Jails, hospitals report spike in synthetic marijuana overdoses

Detoxification from synthetic marijuana can take weeks because of the mix of chemicals involved


By C1 Staff

LUZERNE COUNTY — Officials on the east coast are reporting a sharp increase in the use of synthetic marijuana, especially inside jails.

The Times Leader reports that the Luzerne County Jail had three inmates alone last week suffer skyrocketing blood pressure and heart rates from ingestion of the drug, along with issues breathing.

This Feb. 15, 2010, file photo shows a package of K2, a concoction of dried herbs sprayed with a synthetic compound chemically similar to THC, the main ingredient in marijuana. (AP Photo/Kelley McCall, File)
This Feb. 15, 2010, file photo shows a package of K2, a concoction of dried herbs sprayed with a synthetic compound chemically similar to THC, the main ingredient in marijuana. (AP Photo/Kelley McCall, File)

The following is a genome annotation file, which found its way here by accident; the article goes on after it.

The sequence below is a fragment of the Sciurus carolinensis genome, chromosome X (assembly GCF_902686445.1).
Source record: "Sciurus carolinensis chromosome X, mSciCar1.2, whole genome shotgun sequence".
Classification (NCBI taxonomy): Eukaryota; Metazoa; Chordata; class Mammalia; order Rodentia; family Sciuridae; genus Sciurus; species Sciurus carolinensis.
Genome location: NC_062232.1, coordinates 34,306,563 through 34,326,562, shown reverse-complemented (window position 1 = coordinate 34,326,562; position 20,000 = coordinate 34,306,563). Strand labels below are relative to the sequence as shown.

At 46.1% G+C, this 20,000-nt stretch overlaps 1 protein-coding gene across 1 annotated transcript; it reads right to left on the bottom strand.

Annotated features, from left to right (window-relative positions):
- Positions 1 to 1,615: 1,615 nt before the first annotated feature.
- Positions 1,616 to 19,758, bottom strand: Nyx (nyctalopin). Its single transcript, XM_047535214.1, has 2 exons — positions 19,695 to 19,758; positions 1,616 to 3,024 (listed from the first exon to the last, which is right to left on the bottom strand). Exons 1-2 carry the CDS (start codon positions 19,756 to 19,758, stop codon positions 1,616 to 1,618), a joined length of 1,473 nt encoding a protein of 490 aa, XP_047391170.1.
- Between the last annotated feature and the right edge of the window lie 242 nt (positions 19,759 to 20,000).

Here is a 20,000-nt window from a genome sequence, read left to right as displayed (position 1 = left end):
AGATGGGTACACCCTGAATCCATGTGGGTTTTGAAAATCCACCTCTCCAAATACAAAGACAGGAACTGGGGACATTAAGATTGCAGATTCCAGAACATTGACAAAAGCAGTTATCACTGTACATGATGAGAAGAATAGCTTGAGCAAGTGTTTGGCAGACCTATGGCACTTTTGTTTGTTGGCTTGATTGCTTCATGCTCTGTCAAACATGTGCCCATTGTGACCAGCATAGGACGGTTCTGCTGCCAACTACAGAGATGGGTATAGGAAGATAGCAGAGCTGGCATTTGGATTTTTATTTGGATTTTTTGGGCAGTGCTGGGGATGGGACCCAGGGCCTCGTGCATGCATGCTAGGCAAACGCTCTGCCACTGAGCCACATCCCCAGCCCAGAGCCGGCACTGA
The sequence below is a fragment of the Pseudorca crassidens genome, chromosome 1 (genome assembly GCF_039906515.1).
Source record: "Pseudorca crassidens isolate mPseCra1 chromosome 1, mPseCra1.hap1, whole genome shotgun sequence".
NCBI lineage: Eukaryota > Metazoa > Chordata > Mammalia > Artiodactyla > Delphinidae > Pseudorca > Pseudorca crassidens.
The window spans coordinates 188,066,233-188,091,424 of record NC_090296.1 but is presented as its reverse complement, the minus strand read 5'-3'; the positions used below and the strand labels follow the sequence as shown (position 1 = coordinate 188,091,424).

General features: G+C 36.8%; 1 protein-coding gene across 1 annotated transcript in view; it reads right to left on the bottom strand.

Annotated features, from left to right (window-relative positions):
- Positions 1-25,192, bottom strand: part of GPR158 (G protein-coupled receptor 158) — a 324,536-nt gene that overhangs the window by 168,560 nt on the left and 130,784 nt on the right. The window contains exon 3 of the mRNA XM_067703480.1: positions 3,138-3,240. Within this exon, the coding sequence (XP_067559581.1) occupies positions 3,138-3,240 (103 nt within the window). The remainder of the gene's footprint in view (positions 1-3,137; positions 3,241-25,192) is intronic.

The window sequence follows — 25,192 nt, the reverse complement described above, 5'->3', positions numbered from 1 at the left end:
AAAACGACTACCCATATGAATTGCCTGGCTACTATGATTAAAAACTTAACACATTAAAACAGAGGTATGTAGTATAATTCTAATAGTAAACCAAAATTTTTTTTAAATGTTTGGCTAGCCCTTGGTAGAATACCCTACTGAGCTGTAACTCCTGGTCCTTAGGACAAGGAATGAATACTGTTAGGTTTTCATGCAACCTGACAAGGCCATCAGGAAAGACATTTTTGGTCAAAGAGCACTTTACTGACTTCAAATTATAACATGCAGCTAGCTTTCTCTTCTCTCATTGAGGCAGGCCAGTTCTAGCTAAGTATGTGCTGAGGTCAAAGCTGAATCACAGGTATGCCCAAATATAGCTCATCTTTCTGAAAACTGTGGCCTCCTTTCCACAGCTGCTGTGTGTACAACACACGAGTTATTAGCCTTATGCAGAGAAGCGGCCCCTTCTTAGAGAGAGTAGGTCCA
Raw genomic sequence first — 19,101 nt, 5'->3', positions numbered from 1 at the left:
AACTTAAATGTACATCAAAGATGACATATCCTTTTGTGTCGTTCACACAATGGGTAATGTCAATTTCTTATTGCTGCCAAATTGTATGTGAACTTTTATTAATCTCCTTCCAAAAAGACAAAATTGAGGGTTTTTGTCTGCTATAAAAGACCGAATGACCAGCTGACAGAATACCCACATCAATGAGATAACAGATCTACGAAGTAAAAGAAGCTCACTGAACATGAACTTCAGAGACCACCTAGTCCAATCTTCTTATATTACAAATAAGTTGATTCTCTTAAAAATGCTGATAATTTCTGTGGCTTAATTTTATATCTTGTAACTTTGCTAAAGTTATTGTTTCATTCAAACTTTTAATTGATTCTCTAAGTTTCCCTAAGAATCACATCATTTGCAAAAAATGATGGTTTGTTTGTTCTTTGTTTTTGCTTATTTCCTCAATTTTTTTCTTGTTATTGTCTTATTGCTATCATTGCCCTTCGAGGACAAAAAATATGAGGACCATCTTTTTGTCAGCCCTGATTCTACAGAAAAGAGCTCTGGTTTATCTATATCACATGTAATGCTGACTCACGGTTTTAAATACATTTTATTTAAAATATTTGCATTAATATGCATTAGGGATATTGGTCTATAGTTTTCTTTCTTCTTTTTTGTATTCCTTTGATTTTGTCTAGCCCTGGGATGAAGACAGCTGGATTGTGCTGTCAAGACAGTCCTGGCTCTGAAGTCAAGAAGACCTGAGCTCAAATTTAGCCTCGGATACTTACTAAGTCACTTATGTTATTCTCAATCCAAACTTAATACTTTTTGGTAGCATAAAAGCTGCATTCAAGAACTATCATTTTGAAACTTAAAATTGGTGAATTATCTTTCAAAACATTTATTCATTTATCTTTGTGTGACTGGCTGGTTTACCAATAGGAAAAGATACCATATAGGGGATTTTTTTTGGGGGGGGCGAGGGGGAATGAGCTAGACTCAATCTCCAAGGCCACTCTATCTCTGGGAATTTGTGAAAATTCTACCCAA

“These types of overdoses are reminiscent of the bath salt epidemic from a few years ago. Just like with bath salts, we are seeing all ages and demographics with the synthetic marijuana,” said Dr. Ron Strony, emergency medicine director at the Geisinger Wyoming Valley Medical Center.

Synthetic marijuana is a dried plant mix sprayed with chemicals and marketed as a legal alternative to marijuana, even though its chemicals are not regulated.

It’s often labeled as incense, herbal mixtures or potpourri to disguise it.

Detoxification from synthetic marijuana can take weeks because of the mix of chemicals involved, compared to a typical wait of days for alcohol, opiates and other drugs. Patients in Luzerne County have reportedly suffered agitation and delirium to lethargy from overdosing on the drug.

“It’s made in these backyard labs and mixed with who knows what,” said Gary Snopes, director of clinical services at CHOICES. “It’s kind of like rolling the dice as what somebody has mixed in there.”

Correctional Services head J. Allen Nesbit said the marijuana is getting into the prison due to a ban on routine body cavity searches when inmates arrive.

A court ruling elsewhere in the state prevents the prison from conducting blanket strip searches. Inmates can be sent to a nearby hospital for such a search if there is probable cause.

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